Talking Turkey 0

The Ottoman Empire sided with Germany in World War I, and was broken up by the victorious allies. Parts of it became Iraq, Syria, Jordan, Lebanon, Israel.

Mustafa Kemal, later known as Kemal Atatürk, was the president of the first Turkish republic brought into existence by the Treaty of Lausanne in 1923.

The Turkish sultan had borne the title of Caliph. Under Atatürk the caliphate was abolished in 1924. Turkey became a constitutionally democratic state with an elected parliament. Even women were enfranchised in 1934.

From 1928, Islam ceased to be the state religion. Men were forbidden to grow beards. If they did, Atatürk had them forcibly shaved. He forbade polygamy. Women threw off the veil. In fact, despite the institutions and procedures of democracy, Atatürk wielded dictatorial powers, but he used them to modernize his country.

By the time he died in 1938, the republic was firmly established as a secular state.

In 1952 Turkey became a member of the (then three year old) North Atlantic Treaty Organization (NATO).

The second Turkish republic, established with a new constitution in 1961, proved itself a firm friend and ally of the United States.

After an outbreak of civil violence in 1980, in which more than 2,000 people died, the army intervened, martial law was declared, General Kenan Evren seized control of the government and restored order. A new constitution of 1982 established the autonomy of the army and gave it extraordinary powers over civilian affairs. The army remained the guarantor of Turkey’s secularism, even after martial law was lifted in 1987.

In 1991, when Saddam Hussein invaded Kuwait and the US went to war to force his withdrawal, Turkey permitted the American air force to launch strikes against Iraq from its territory.

A woman, Tansu Çiller, became prime minister in 1993 – to the consternation, no doubt, of the Islamic world. A year later a downturn in the economy led to loss of faith in the secular government among some sections of the population, and Islamic fundamentalism began to spread. In elections of 1995 the largest share of the vote went to an Islamist party, which acquired modified power in a coalition government under Prime Minister Necmettin Erbakan of the Islamist party. This development threatened an end to the secular state.

The army intervened. It forced the resignation of Erbakan and his replacement by a secularist.

In 1991, Turkey took military action to put down an armed rebellion of Kurdish nationalists. The Kurdistan Workers Part (PKK) used terrorist methods, including suicide bombing. In 1999, with the capture of the rebel leader, the conflict died down. In that year Turkey was invited to apply for membership of the European Union (EU).

The invitation did not provide an easy path for Turkey’s accession. First the Brussels bureaucracy objected to Turkey’s ‘human rights’ record. When Turkey made reforms in order to become more acceptable, it was told that the power of the army was an impediment to its joining. Woodenly, the EU decision-makers either didn’t understand or deliberately ignored the fact that the Turkish army was what kept Turkey the sort of country that could co-operate successfully with Western powers, by keeping it from becoming an Islamic state.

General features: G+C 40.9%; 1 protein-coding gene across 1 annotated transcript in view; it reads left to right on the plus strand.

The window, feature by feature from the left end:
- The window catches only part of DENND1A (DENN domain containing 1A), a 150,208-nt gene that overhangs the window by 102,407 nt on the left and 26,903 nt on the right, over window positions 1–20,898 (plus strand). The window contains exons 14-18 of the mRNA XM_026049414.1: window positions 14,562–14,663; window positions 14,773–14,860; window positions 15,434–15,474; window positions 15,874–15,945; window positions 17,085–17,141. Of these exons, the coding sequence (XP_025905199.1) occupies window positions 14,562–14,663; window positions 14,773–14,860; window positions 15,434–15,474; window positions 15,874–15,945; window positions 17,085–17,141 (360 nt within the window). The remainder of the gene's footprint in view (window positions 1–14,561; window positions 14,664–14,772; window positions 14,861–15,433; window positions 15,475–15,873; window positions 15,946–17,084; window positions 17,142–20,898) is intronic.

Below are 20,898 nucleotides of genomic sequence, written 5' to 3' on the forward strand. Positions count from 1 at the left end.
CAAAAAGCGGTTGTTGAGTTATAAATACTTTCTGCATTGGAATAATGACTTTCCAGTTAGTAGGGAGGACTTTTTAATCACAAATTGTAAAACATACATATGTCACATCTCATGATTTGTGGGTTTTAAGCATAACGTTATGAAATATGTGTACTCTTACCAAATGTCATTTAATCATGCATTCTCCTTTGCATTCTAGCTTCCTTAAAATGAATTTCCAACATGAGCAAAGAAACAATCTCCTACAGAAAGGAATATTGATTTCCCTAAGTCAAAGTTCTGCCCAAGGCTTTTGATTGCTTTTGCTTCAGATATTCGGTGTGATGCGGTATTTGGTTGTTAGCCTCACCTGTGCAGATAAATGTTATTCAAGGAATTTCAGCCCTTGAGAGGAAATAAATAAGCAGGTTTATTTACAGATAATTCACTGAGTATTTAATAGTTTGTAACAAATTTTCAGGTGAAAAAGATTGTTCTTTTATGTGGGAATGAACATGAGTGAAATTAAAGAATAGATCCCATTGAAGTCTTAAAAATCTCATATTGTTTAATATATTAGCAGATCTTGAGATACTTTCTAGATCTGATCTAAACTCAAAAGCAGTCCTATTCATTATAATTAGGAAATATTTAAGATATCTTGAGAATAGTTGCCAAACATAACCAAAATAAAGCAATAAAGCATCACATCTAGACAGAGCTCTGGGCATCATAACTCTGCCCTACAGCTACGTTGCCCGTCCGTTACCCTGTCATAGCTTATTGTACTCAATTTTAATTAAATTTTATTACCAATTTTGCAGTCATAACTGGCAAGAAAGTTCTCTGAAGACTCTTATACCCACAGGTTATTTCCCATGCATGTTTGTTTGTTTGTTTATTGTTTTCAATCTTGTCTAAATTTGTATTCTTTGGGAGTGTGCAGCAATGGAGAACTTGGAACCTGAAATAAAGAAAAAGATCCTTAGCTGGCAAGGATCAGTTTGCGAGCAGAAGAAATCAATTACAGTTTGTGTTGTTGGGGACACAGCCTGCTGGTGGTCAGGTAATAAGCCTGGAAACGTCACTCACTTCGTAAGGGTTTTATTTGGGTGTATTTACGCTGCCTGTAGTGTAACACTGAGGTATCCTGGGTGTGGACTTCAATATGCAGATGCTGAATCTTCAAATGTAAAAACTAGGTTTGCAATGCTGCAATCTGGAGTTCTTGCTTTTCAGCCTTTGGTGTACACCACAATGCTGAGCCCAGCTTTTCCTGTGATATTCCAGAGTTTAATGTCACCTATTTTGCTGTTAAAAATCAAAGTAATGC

Popular support for Islamism grew. Relations between Turkey and the West deteriorated. In 2003 the parliament refused permission to the United States to invade Iraq from US bases in Turkey. At that point Turkey should have been expelled from NATO. It wasn’t, but a rift came between Turkey and the United States. A long-established friendship between Turkey and Israel also began to cool.

Islamism continues to gain popularity in Turkey. An Islamist party is in power. Beards and the veil have made a comeback. The army is losing power. It has not succeeded in opposing a developing alliance between Turkey and Iran. It was almost certainly against the wishes of the army that Turkey recently cancelled joint military exercises with Israel.

On October 28, 2009, the prime minister of Turkey, Tayyep Recep Erdogan, and the president of Iran, Mahmoud Ahmadinejad, met for talks. According to Israeli sources (in a report of November 10, 2009), they agreed that Turkey, still a member of NATO, will pass on intelligence to Tehran concerning any preparations Israel makes for a strike on Iran’s nuclear development facilities. Presumably this would mean that intelligence concerning Israel-US military co-operation can fall into Iranian hands.

What seems certain enough is that Turkey is now aligned with the Islamic enemies of the United States, and NATO is harboring a traitor. The US should be taking damage-limiting action. But we don’t expect Obama to be troubled enough by this development to do anything about it. He’s probably in favor of it.

Jillian Becker  November 14, 2009